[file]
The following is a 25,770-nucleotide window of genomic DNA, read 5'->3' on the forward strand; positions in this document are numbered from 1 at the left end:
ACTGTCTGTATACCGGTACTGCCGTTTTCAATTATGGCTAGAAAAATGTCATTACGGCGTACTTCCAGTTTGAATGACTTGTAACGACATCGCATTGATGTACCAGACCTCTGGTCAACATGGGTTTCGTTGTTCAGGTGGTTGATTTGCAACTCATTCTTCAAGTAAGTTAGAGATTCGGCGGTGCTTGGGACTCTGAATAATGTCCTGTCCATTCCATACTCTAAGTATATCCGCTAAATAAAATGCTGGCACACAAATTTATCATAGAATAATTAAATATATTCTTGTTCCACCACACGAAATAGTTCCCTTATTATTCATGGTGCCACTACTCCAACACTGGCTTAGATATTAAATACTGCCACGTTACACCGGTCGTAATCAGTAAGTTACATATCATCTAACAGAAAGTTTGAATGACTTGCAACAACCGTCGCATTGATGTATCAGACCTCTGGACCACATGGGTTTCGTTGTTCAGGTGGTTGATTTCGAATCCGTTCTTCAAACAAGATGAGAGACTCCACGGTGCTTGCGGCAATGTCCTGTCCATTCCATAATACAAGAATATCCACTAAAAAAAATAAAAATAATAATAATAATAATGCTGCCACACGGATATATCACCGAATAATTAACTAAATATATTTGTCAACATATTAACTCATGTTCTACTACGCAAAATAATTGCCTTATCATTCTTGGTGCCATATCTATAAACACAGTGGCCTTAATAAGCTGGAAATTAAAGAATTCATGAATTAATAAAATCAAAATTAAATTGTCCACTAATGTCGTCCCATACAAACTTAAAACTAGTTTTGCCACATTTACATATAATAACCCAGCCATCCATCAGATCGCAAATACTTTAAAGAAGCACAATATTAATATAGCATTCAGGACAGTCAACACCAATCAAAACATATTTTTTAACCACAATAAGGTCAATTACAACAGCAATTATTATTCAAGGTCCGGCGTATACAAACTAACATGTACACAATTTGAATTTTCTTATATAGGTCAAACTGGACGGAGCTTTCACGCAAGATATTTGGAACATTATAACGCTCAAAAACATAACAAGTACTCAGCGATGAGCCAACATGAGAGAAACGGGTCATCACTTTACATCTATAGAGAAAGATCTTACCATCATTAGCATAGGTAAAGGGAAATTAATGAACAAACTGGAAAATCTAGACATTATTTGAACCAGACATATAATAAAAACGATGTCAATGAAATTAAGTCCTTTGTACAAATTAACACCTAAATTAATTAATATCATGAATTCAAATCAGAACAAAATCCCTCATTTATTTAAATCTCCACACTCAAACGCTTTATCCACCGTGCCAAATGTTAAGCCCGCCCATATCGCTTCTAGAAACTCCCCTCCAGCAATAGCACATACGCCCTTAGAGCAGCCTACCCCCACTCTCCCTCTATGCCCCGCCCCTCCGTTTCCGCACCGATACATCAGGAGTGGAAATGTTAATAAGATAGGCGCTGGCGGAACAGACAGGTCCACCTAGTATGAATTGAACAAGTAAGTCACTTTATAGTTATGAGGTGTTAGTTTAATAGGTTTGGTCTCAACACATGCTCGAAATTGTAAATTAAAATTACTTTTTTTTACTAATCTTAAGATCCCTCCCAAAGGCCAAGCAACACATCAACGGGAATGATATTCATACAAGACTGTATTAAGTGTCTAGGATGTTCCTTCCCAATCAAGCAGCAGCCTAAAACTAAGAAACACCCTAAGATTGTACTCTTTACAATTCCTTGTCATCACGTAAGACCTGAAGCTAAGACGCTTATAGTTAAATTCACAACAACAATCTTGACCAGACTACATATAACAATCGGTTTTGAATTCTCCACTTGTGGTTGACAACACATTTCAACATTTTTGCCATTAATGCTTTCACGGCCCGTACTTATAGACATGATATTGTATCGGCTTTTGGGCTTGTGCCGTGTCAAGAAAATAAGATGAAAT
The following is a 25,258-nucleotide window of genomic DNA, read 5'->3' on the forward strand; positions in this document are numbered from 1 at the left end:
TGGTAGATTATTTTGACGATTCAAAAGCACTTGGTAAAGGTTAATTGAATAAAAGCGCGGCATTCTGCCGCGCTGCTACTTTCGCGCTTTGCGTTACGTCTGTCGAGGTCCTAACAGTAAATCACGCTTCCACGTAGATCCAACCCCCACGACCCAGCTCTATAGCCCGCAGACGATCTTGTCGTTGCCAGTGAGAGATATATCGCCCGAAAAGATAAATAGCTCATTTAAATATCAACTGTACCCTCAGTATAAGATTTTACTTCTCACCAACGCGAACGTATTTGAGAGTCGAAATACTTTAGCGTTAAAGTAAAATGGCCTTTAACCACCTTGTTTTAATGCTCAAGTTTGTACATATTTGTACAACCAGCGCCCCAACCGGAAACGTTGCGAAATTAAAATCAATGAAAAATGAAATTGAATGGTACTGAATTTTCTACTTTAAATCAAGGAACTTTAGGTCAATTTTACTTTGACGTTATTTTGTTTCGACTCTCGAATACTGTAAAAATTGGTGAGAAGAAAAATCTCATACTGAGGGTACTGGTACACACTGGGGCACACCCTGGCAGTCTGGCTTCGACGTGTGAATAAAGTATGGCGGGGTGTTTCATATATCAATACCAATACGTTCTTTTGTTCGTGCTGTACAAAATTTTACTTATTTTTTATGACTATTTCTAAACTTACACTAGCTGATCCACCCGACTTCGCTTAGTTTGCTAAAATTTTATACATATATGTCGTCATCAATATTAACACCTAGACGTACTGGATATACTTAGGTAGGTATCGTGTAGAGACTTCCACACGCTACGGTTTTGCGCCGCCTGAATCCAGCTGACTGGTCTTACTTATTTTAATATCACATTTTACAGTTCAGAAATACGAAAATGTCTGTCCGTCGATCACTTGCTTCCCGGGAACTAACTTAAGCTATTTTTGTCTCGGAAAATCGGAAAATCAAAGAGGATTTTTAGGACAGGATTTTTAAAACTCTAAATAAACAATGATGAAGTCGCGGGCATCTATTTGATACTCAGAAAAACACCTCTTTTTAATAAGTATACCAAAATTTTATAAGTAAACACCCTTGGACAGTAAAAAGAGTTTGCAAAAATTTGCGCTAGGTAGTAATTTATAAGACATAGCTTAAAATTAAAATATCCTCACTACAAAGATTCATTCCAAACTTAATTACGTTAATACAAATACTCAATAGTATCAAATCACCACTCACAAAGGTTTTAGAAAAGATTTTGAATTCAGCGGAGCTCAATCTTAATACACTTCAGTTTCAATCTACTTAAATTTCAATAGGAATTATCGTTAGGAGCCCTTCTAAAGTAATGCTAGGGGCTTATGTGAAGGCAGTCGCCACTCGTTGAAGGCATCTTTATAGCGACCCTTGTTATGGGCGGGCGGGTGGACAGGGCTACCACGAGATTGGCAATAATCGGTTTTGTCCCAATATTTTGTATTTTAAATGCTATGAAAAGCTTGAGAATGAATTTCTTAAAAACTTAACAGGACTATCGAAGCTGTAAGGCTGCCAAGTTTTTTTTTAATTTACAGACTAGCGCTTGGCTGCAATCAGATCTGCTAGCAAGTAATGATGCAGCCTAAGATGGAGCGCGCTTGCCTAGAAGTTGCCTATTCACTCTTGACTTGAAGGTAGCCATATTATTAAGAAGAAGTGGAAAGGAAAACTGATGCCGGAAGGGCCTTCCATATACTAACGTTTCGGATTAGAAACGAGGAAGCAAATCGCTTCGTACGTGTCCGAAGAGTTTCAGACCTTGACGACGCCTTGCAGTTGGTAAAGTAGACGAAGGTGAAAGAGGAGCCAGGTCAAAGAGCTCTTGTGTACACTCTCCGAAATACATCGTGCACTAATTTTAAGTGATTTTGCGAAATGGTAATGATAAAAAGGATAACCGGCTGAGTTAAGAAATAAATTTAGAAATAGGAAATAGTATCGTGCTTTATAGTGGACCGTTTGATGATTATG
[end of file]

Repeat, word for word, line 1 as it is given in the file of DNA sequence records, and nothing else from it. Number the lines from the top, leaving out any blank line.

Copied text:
The following is a 25,770-nucleotide window of genomic DNA, read 5'->3' on the forward strand; positions in this document are numbered from 1 at the left end: